Drinking Alone at The World’s Fair

WorldsFairActress_CourtesyOfNYPL

The New York Public Library recently opened its vast digital photo archives to the public — somewhere in the range of 180,000 images. Lucky us!

In honor of this release—and our annual Drinks issue—we found a cool beverage-related photo from the archives. Taken at a bar within the 1939 World’s Fair, the woman in the picture is smoking, drinking and looking a bit melancholy (à la Edward Hopper’s Nighthawks). We caught up with Thomas Lannon, manuscripts and archives curator at NYPL, to learn more about this compelling picture.

Edible Manhattan: The caption lists this woman as an actress. Do we know who she is?
Thomas Lannon:
This photo came from the promotion and development division of the World’s Fair, basically their PR arm. Chances are she is a staff actress,* which could be a lot of things. There were chorus lines and historical re-creations but also a lot of bawdy entertainment—burlesque and the “living magazine,” where you could pay to take pictures of topless women.

EM: How would the PR team have used this photo?
TL: Honestly, they probably didn’t. If you look through the 13,000 images from this collection, you find A LOT of photos of pretty young women. It’s pretty clear the male photographers are basically taking pictures just to flirt with their subject.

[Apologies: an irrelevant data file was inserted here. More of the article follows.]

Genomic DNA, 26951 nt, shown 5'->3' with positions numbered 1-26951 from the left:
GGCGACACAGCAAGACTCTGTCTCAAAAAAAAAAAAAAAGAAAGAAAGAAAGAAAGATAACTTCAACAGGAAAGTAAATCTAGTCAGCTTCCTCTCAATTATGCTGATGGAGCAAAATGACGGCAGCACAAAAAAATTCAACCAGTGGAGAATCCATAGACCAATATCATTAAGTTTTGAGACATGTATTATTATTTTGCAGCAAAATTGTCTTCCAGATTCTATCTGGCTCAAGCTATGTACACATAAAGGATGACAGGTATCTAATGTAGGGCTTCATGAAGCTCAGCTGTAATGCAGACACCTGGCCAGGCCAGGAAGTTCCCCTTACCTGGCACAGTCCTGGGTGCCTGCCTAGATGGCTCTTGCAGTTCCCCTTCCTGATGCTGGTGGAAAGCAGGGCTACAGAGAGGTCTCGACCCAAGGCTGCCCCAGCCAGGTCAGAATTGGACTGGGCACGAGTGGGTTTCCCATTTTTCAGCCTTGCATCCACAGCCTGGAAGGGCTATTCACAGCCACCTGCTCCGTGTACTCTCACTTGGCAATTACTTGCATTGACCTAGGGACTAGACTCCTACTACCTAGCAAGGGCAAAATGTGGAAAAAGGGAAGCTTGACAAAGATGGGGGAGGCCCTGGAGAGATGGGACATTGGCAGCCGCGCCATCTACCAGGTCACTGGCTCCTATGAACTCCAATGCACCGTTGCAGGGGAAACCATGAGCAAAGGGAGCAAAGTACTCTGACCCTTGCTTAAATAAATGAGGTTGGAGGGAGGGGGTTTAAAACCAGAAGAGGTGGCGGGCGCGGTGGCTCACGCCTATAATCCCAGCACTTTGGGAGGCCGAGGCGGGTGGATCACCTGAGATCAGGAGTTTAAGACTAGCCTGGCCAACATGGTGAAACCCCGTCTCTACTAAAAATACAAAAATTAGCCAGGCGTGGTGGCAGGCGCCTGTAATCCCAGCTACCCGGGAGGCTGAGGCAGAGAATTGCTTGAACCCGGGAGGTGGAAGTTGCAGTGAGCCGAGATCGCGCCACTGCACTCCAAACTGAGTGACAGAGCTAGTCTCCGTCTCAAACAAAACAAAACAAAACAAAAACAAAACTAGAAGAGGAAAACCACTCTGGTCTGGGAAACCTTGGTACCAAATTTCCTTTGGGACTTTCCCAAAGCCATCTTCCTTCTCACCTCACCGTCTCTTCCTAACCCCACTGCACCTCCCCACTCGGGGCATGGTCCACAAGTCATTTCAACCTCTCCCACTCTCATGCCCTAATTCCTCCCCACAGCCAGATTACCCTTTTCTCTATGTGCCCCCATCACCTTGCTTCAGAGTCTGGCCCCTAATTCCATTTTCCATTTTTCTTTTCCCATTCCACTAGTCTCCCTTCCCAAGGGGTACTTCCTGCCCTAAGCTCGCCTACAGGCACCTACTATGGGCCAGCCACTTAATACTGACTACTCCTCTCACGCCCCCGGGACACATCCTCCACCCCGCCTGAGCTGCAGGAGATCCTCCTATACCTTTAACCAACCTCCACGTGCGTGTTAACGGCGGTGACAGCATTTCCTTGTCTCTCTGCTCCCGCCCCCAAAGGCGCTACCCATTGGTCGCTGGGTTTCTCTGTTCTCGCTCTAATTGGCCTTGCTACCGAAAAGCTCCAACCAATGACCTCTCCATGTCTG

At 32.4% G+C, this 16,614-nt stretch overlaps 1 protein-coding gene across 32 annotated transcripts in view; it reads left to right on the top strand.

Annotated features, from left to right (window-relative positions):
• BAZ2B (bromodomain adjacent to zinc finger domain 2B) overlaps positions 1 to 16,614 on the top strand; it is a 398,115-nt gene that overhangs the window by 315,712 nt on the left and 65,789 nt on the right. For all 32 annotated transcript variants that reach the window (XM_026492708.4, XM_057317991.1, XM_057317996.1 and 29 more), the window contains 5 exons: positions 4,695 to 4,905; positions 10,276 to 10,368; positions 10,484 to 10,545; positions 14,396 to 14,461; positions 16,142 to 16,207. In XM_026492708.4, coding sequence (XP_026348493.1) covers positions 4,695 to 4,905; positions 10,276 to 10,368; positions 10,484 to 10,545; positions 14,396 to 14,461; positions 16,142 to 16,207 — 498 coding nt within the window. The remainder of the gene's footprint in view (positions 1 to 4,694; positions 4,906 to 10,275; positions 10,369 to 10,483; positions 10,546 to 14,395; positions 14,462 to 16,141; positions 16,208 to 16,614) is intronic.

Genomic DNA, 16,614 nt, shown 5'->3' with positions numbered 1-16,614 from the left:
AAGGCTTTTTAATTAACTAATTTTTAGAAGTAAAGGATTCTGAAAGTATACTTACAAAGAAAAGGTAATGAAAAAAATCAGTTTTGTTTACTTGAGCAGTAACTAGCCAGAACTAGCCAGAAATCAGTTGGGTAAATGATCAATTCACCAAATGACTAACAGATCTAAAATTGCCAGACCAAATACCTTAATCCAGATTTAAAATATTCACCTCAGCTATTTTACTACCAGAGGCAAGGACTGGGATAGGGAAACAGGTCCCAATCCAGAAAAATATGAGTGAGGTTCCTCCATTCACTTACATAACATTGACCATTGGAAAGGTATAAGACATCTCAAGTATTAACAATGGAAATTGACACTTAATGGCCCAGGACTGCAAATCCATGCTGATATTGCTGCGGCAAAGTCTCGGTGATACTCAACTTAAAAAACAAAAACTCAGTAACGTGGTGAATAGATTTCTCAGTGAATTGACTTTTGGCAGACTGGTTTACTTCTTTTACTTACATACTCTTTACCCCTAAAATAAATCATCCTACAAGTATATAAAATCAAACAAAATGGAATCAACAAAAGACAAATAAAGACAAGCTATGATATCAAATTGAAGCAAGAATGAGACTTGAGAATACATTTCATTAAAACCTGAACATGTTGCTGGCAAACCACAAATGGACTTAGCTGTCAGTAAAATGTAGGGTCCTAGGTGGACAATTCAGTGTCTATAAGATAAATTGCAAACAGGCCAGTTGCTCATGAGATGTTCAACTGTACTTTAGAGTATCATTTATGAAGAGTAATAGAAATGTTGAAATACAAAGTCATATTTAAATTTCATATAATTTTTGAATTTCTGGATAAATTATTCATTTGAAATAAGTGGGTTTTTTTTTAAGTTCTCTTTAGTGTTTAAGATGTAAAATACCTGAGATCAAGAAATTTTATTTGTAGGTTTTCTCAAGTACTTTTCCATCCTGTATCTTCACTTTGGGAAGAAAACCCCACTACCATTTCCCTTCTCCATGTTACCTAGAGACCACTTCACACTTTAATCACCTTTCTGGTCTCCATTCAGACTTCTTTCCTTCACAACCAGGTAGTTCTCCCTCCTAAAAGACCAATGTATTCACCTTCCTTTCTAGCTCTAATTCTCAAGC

EM: What do we know about where she was drinking?
TL:
This was one of the many, many places to drink in the fair’s “Amusement Zone.” There was one restaurant sponsored by Heineken with a big windmill. There was a very large beer hall. There was a place called Old New York that was like a fake re-creation of a restaurant from the 1890s. It’s listed as a bar, but it’s hard to say if she’s drinking alcohol. Is there a froth on her beverage? Hard to say.

BONUS:
We figured out who the lone lady is in the picture above, using her ever-so-unique headgear to track her down. Meet performer Evelyn Eckhardt, looking really bummed to punch a timeclock:

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And here’s Evelyn in actual “performance mode.” Lannon tells us the World’s Fair was rife with burlesque, risque even by today’s standards. Looks like it!

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This interview has been edited and condensed for clarity.

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